An animated jump through the JUMP.

Designed by Anthony Collamati.

Part of "Making the Jump: Digital Publishing and Collaborative Potential," an article published in Educause Quarterly (Vol 34, No. 3, Sept. 2011).


Hello, my name is Anthony Collamati or, at least, "A Representation Thereof."

I wear hats. One of them is for the jump. Let me go down here and show you why the JUMP is a leap in the right direction.

The JUMP bridges the gap between the classroom and the online scholarly publishing world. It nests additional learning opportunities in the work students are already doing in the classroom.

To understand these bonuses, let me make the analogy to video game achievements.

A teacher assigns a multimedia project to the class. By “multimedia,” I mean projects requiring students to compose in sound and light.

The teacher singles out the exceptional work of a student or students and submits it to the JUMP. Bonus 1: a teacher respects the work enough to share it with other people.

A short time later, the student and teacher receive a detailed response back from the JUMP’s editorial board. Bonus 2: the work is good enough that people want to comment on it.

Then the new volume comes out. Bonus 3: it’s a publication.

Finally, after the teacher’s original feedback and comments from reviewers, the student’s work is published alongside two responses from the JUMP team. Best achievement of all: the work is good enough to create a conversation.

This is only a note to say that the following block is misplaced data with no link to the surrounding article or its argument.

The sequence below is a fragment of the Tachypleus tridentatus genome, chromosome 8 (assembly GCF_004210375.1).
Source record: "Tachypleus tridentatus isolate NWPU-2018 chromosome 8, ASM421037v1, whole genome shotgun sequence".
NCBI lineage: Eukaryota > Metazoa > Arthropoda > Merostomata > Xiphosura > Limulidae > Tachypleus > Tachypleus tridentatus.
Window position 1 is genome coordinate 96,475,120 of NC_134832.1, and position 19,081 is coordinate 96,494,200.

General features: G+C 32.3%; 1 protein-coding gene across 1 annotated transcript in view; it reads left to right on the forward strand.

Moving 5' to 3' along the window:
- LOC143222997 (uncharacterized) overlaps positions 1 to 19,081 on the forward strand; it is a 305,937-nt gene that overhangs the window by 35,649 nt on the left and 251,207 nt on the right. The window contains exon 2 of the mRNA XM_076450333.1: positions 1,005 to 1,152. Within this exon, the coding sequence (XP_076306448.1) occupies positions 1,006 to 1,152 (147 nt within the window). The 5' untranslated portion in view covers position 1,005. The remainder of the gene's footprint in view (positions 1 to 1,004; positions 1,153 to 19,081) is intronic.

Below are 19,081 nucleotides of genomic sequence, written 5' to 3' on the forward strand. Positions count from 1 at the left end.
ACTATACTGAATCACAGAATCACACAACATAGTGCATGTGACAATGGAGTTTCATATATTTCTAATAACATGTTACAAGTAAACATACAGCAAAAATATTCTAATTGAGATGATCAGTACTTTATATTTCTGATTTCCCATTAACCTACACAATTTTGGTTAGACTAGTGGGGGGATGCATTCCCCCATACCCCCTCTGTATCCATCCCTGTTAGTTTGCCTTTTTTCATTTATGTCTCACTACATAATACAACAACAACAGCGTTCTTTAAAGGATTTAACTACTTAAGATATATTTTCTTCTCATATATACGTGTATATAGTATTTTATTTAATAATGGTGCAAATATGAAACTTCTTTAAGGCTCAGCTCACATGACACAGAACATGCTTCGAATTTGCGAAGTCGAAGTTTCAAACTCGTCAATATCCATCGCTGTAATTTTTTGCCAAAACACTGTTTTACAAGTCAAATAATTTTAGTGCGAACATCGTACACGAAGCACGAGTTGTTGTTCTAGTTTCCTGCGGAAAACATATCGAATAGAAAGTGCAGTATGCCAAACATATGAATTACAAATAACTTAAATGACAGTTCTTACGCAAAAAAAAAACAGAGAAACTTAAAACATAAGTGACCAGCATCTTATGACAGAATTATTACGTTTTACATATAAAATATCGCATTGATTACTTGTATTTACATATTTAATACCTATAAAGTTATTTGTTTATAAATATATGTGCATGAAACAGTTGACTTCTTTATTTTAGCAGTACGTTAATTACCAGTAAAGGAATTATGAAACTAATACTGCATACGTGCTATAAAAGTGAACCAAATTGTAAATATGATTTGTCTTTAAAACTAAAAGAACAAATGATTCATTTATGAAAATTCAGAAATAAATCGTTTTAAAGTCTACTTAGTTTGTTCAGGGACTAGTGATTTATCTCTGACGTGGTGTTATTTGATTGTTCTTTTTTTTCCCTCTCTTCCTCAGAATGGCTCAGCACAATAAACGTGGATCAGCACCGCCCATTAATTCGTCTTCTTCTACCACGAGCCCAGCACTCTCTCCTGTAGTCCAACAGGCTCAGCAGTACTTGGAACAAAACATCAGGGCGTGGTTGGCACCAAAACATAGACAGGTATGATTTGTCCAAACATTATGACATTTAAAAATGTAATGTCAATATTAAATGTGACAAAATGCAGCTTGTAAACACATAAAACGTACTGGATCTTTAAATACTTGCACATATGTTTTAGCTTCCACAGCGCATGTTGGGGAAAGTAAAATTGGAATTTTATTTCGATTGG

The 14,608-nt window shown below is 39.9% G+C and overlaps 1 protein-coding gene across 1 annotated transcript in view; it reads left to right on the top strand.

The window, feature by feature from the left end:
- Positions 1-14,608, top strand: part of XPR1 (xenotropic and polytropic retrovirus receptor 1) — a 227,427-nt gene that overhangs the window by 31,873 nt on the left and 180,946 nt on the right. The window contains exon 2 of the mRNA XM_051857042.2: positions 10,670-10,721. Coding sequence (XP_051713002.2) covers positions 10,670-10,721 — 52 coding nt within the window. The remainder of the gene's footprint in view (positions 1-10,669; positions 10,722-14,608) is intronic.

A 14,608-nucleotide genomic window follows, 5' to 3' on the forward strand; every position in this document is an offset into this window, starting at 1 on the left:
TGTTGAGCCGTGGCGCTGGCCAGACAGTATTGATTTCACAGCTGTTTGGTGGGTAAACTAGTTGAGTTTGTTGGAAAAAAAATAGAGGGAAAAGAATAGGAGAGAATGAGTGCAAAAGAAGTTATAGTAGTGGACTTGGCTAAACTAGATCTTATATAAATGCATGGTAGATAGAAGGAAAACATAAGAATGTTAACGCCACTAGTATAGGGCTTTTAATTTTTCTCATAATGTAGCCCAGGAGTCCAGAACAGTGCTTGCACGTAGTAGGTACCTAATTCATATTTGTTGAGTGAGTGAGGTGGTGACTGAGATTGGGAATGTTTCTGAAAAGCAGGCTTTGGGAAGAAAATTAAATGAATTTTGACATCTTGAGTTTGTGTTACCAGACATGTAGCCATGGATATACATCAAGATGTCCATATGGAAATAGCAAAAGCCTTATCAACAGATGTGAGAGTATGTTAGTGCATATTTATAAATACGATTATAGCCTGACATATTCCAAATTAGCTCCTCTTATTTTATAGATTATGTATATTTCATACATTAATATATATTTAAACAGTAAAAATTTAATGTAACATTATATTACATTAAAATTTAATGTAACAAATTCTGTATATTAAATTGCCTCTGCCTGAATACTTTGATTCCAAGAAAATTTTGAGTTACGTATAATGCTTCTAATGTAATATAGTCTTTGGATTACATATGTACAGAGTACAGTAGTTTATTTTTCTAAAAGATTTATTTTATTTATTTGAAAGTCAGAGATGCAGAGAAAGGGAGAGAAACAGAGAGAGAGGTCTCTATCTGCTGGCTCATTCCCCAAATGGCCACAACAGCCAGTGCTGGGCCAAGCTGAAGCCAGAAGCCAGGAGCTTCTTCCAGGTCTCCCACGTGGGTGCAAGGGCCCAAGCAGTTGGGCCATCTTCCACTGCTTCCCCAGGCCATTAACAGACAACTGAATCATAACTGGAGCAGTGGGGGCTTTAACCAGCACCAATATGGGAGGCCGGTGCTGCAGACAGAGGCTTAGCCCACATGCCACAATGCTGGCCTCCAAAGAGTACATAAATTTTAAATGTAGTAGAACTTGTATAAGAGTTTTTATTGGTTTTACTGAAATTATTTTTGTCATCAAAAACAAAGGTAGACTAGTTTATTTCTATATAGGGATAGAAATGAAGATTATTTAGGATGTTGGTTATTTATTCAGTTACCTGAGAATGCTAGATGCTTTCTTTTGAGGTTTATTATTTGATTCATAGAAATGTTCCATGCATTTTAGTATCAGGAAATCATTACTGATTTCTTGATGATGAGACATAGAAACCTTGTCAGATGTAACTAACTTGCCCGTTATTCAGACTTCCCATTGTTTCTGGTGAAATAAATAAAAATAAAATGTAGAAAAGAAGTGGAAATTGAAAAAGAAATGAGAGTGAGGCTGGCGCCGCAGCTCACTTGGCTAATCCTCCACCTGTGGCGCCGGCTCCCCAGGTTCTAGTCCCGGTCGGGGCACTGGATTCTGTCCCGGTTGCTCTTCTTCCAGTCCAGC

The JUMP tries to change the relationships between students and scholars. Often, a wedge seems to exist between undergraduates and the professional academic world. The work that’s done seems only practical for those who want to go on and specialize in the field. The JUMP demonstrates that undergraduate work can contribute to academic fields, that it can find a larger audience, and that it does have a value beyond what can be quantified and scored.

But this is not only a student service. Taking a few notes from John Dewey, The JUMP imagines scholars as experts whose commitment to the public good extends far beyond their own circles.

In all this, there also seems to be a message for multimedia. In all these tools, devices and apps which are supposedly domestic or consumer pastimes the JUMP says here too is complexity. Here too is the possibility to deepen modes of reflection and expression.

Let the new assemblies come.

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